When we had visited the villages 2 years before, they were only receiving power for part of the day, which was sometimes cut without warning. Recently things seemed to have improved and the villages were currently getting 24 hours of electricity to their houses, but the agricultural supply was limited to around 3- 4 hours in the day and night time. This meant that the water could only be pumped during those hours, limiting the area of land that could be irrigated. This was a big lesson for me in the politics of infrastructure. Here were we raising money to fund these wells, but perhaps if the government could provide a more consistent electricity supply, they could be used to irrigate twice as much land and feed two families instead of one.
Next to our currently dry wells, we saw another that was gushing water which flowed along channels into the field of groundnuts. We hoped that our sponsored wells would also look like this once they get a power supply. The main crops in this arid area are groundnuts, maize and sunflowers, while if there is a constant water supply more high priced commercial crops such as cotton and chilies can be grown that will fetch a higher price. One well can really transform the fortunes of the family it supports and Father Pratap told us that when these farmers struck water, the celebrations were going on well into the night.
9. The wedding cake church and a mango plantation
The first time I visited Father Pratap in his parish at P. Yaleru, he had recently completed the construction of a new church to replace the old one that was crumbling. Due to the tiered design, we jokingly called it the wedding cake church, and it stood up above the village houses and could be seen from miles away when you approached the village.
On this visit we visited P. Yaleru again and passed by the Little Flower primary school which was run by a nun and two teachers. This was originally a government run primary school but all the teachers had retired and the government no longer supported it, so had been taken over by the church to provide education for the local children.
We walked past the school to the field where a mango plantation had been planted several years ago, with sponsorship from the charity. Father Pratap had told us proudly then how the plantation produced many lorry loads of mangos which were sold to provide income for education and community projects. On our visit two years ago, the plantation had been thriving but since then there had been no rain and the bore well that was being used to irrigate the trees had run dry.
Luckily the trees were by now well established and looked healthy enough, although Father Pratap told us there were fewer flowers than normal. Plans were underway to drill the well deeper after the summer rains and restore the water supply, so that the future of the mango plantation could be assured.
10. The ladies’ tailoring project
In the community hall at Father Pratap’s old parish on Nandikotkur we found a large group of ladies in their brightly coloured festival saris and jewellery awaiting us, seated on the floor. These ladies had been studying 6 days a week for 6 months how to be tailors, and we were shown a sample book with doll-sized examples of the clothes that they had made as part of their training.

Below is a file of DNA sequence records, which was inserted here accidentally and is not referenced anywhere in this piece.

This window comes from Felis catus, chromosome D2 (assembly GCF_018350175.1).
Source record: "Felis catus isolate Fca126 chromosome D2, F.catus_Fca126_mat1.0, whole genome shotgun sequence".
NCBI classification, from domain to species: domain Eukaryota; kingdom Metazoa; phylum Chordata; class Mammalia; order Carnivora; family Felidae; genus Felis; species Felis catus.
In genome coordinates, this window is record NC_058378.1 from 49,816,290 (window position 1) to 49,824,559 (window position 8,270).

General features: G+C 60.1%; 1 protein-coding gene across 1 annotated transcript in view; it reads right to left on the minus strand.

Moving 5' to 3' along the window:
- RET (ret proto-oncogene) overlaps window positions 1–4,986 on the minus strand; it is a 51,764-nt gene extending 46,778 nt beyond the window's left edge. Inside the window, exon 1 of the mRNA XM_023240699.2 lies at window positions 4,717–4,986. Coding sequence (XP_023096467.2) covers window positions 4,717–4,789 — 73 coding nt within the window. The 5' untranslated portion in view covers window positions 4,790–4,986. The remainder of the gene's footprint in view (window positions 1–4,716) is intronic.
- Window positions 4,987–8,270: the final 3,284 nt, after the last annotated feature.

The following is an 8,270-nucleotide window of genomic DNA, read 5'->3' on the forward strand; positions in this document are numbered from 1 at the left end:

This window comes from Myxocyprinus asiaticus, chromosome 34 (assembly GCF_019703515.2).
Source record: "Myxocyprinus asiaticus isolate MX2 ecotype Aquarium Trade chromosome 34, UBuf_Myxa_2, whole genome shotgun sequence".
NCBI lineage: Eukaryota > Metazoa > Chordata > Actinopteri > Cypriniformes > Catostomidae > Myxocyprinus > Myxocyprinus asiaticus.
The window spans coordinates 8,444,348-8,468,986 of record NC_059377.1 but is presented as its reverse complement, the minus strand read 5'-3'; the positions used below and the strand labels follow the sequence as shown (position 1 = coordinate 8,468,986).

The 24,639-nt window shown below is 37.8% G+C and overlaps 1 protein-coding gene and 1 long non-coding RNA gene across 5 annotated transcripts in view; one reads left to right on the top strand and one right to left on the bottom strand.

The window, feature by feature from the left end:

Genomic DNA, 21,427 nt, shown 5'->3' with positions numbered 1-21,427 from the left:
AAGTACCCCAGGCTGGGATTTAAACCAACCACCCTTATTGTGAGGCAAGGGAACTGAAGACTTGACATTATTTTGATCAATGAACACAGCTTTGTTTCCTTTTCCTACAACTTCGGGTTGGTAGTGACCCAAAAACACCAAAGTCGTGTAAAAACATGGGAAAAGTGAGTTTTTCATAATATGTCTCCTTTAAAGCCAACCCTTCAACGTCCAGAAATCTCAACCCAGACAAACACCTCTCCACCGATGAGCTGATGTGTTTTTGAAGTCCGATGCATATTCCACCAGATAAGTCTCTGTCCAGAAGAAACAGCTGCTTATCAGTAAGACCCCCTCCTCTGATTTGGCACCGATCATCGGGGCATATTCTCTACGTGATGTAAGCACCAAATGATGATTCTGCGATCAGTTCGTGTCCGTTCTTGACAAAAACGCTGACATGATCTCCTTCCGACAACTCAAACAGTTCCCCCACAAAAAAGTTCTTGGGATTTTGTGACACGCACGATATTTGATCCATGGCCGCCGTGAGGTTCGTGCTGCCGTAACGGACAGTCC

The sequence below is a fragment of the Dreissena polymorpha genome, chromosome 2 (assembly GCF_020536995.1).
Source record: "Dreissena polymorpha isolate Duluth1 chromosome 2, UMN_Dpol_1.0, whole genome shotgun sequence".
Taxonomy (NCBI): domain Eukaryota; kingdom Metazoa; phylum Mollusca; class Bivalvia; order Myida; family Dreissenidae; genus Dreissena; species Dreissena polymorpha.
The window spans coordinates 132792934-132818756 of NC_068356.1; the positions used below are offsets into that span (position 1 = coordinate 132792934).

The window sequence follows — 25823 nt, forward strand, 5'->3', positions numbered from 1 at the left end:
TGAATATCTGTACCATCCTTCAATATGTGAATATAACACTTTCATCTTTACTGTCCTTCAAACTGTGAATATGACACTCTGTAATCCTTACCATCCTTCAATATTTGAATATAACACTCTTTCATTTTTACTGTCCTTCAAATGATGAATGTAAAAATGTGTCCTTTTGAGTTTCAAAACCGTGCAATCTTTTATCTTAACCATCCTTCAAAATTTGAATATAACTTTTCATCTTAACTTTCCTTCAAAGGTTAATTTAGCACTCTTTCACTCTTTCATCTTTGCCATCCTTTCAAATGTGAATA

This was the third group of 15-18 ladies that had been trained and Father Pratap hoped to continue the project with further groups and also bring the project to his new parish if further sponsors could be found. The ladies entertained us with much dancing and singing, together with a skit about women who were running a tea stall but exhorted by their friends to come to join the tailoring project so they could earn a better living.
It was heartening to see the women singing songs of empowerment and know that they would now have the opportunity to earn money to support their families. The tailoring teacher sat on the floor since she did not have the use of her legs due to polio and Father Pratap had sent her for training for a year so she could learn to be a tailoring instructor.
At the end of the entertainment, we presented each of the ladies with a sewing machine that they could take home so that they could take on tailoring work in their neighbourhood. This was their graduation ceremony and we were glad to be there to celebrate their achievement.
11. Visiting Fatima at home
While we were at the parish house, Father Pratap introduced us to Fatima, a Muslim lady who worked for him and her young son who was one of our sponsor children. Later that day, we visited her at home so we could get a feel for how many of Father Pratap’s parishioners live.
We stepped inside the one room house where Fatima lives with her husband and son, where everything was neat and clean. There was just space for a bed and a TV with all the pots and utensils on high shelves around the walls. In fact this house is rented and Fatima and her husband do have their own house that her husband built on a small plot that they were given in another part of town.
The problem is that they had to take out a loan to fund the house at a high rate of interest from a private moneylender, since no bank would lend them the money. When they fell behind with the loan the lenders agreed to waive the interest on the loan in return for living in the house themselves. Until Fatima and her husband’s situation improves, they won’t be able to recover the use of the house they built and the lenders are happily living there with no inclination to move.